8: the Mormon Proposition

Jack Song, Board Member

Jack Song, Board Member

Sex and the City 2 premiered last weekend and the film opened with
a big ol’ gay wedding. While the over-the-top ceremony was probably
every gay boy’s dream, one line in the film took the LGBT audience from fantasy back to reality when one of the characters mentioned that
his same-sex marriage was legal only in a few states.

As we celebrate the three-year anniversary of California’s
legalization of same-sex marriage for some couples, we are also still
fighting for marriage equality for all on a federal level with the
unfortunate passage of Proposition 8.

While the ladies of Sex and the City are worrying about their
marriages on the rocks, we gays simply just want to get married.

A different kind of film about marriage and marriage equality will
open in San Francisco just a few days after the closing argument of
the federal marriage trial. 8: The Mormon Proposition is a powerful documentary that sheds some light on why Proposition 8 passed with the under-the-radar financial contribution and organizing from the Church of Jesus Christ of Latter Day Saints, and how the LGBT community can
learn from this chapter in our history.

Directed by Darrin Reed Cowan, a former Mormon missionary, with narration by Academy Award-winning screenwriter Dustin Lance Black, the documentary deftly investigates the ongoing battle for marriage equality through three telling perspectives: personal, political, and ideological.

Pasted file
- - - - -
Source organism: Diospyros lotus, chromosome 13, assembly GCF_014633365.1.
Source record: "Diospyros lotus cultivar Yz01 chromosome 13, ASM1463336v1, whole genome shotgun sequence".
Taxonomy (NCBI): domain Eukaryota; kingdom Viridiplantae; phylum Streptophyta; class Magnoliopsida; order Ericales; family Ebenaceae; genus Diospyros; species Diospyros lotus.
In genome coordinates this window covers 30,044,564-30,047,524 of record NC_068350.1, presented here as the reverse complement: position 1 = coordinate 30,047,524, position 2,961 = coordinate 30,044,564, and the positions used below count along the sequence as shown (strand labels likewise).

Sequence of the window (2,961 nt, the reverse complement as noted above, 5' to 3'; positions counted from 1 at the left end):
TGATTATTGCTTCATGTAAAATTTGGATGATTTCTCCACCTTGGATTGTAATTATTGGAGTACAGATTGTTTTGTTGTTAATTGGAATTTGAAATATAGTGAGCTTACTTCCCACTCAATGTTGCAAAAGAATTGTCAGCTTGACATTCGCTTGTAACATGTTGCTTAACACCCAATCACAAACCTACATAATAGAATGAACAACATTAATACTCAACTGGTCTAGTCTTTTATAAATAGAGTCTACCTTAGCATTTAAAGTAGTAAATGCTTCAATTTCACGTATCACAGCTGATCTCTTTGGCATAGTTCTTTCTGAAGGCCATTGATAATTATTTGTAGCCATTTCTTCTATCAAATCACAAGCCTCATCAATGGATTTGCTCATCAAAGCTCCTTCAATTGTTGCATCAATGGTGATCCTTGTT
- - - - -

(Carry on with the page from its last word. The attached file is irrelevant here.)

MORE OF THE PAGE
As part of the film’s publicity team at the Sundance Film Festival
earlier this year, I witnessed the energy and momentum behind this
film in the Mormon territory of Utah. 8: the Mormon Proposition
received standing ovations at its Salt Lake City screenings, despite efforts by America Forever to intervene.

This hate-mongering Mormon organization sent over 80,000 faxes during the Sundance Film Festival, urging its members and local businesses to boycott both the documentary and the film festival itself. However, the outpouring of support for marriage equality and LGBT rights by
advocates within the Mormon church was encouraging and heartwarming to everyone in the audience.

8: the Mormon Proposition carefully avoids succumbing to emotional rant, instead relying upon well researched data that chronicles the Mormon church’s surreptitious role in the passage of Proposition 8.
The film also features interviews with many familiar San Franciscan advocates for LGBT rights including Mayor Gavin Newsom, City Attorney Dennis Herrera, National Center for Lesbian Rights Executive Director Kate Kendell, as well as with individuals most affected by Prop 8’s passage.

One such couple is attorney Spencer Jones and registered
nurse Tyler Barrick, who were married on June 17, 2008 at San Francisco City Hall. Barrick is the direct descendant of Mormon polygamist
Frederick G. Williams.

As a small independent film, 8: The Mormon Proposition has the power
to change the minds of those who are still on the fence about
supporting marriage equality. I encourage you to take your
friends and family members with conservative views to go see the film.
The film opens on June 25th and it is also part of this year’s
Frameline LGBT Film Festival.

In celebration for the film’s release, a special meet & greet with the filmmaker and subjects will also take place in Castro on June 17th. Email met at jack.song.jso@gmail.com for more details. Cowan’s film tellingly reminds us that, if any common ground can ever be found, it must be based on truth and transparency.

Jack Song
Technology and Newsletter Committee

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